39. Plants in modern medicine Taxus brevifolia(Pacific Yew) Conifer - NorthAmerica Produces anti-cancer drug - TAXOL Taxus brevifolia (Pacific Yew) foliage A Chemotherapy drug used in breast, ovarian and lung cancer treatment, Taxus brevifolia was already becoming scarce when its chemotherapeutic potential was realized.

  40. Anti- malarial Drug Cinchona Tree & Quinine • Bark of cinchona trees produces several alkaloids. • The alkaloid, quinine, acts as a febrifuge -a medication that reduces fevers. • Quinine was used in the battle against malaria since the 1630's. • Of 38 species of cinchona, four species have economic value for the production of quinine: C. calisaya, C. legeriana, C. officianalis and C. succirubra.

  41. What is Malaria? • Malaria is caused by protozoan of the genus Plasmodium. • Infection begins with a bite from an infected mosquito. • The parasite travels from the mosquito to your liver, where the parasite begins to reproduce. • The parasite leaves the liver and travels to the bloodstream, where it infects red blood cells. The parasite reproduces in the red blood cells, which destroys the cells and releases more parasites into the bloodstream. • An estimated 350–500 million clinical malaria episodes occur annually, resulting suffering & in a million deaths.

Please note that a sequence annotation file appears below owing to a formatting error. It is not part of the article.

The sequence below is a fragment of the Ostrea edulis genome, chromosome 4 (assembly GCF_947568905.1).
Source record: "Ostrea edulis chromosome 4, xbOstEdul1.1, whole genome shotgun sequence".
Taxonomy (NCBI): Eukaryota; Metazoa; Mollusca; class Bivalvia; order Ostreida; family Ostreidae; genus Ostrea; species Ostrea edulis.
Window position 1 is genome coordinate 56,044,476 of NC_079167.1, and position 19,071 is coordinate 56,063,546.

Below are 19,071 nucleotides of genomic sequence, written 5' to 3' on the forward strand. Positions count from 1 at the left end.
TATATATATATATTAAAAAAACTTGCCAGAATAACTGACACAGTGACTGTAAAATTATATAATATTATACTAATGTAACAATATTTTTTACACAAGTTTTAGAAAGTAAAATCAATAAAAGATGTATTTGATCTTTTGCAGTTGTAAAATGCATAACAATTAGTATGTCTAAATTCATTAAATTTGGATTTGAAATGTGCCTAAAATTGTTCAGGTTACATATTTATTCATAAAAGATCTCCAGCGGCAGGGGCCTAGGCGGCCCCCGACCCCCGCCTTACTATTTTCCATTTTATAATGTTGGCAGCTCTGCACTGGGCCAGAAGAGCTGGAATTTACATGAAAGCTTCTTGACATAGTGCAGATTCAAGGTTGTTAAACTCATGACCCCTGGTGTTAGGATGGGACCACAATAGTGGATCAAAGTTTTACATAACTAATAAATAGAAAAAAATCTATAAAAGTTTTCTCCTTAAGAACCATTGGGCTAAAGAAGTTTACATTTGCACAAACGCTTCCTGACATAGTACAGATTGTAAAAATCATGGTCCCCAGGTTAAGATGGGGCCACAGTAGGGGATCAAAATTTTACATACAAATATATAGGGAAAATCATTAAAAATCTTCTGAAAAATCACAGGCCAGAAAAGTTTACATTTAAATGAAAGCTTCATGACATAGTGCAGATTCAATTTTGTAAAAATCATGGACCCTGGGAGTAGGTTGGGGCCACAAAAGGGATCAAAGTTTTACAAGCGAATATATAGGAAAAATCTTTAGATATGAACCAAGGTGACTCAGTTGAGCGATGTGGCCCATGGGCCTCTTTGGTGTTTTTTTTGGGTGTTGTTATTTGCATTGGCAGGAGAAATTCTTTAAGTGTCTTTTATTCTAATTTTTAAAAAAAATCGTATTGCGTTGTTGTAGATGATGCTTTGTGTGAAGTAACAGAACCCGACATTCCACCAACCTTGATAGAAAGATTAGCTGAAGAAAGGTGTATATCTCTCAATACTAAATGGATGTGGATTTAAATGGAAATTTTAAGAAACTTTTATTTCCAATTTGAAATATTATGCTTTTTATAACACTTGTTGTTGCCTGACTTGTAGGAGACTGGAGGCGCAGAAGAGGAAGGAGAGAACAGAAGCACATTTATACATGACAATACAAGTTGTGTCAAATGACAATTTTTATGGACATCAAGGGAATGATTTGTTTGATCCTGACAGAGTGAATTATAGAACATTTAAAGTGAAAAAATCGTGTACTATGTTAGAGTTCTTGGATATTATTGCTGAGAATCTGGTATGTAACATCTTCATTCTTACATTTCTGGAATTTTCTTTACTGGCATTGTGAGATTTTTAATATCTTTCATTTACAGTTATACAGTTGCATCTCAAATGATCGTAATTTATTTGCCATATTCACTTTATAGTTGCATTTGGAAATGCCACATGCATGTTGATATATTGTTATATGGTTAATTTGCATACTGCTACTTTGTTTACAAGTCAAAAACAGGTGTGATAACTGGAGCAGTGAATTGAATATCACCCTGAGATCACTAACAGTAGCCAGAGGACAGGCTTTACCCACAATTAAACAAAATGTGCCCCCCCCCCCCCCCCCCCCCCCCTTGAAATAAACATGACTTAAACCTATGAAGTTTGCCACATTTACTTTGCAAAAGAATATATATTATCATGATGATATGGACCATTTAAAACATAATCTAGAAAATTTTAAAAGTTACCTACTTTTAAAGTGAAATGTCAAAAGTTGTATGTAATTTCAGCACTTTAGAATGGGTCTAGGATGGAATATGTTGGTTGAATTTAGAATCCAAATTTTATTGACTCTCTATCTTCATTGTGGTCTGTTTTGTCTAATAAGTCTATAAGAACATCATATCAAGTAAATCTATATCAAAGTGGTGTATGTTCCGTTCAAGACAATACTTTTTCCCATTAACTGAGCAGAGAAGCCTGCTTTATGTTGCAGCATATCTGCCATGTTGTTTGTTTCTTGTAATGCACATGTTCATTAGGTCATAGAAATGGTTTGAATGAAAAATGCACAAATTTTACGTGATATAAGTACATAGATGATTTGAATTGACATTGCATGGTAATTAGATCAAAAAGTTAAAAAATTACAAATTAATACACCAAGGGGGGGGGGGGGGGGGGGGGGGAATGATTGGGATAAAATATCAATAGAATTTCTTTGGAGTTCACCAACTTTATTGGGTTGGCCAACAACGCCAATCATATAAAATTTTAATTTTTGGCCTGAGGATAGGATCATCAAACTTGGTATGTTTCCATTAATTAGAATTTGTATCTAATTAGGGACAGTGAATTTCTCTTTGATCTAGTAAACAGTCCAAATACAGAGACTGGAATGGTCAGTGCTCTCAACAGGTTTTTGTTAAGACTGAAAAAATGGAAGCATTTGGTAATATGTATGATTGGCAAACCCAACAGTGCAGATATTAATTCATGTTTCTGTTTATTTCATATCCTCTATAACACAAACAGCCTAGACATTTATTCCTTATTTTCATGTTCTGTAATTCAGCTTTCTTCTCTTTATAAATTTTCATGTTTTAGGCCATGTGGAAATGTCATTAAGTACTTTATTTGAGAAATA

42. The most famous story behind the discovery of Quinine • In 1638 the Countess Ana of Chinchon. contracted malaria in Peru. • Given a powder that cured her of the fevers. Impressed by this new cure she collected the bark and gave it to others who needed it. • (However, it is widely disputed that the Countess was responsible for spreading the bark, or that she even had malaria.) • Nevertheless, Linnaeus named the genus Cinchona in her honor. Show video DDT/ malaria

  43. Other examples of medicinal drugs • Curare comes from a tropical vine, and is used as an anesthetic and to relax muscles during surgery. • A person with lymphocytic leukemia has a 99% chance that the disease will go into remission because of the rosy periwinkle. • More than 1,400 varieties of tropical plants are thought to be potential cures for cancer. • Also-See page 42, medically important compounds • (you will be doing a report on this eventually)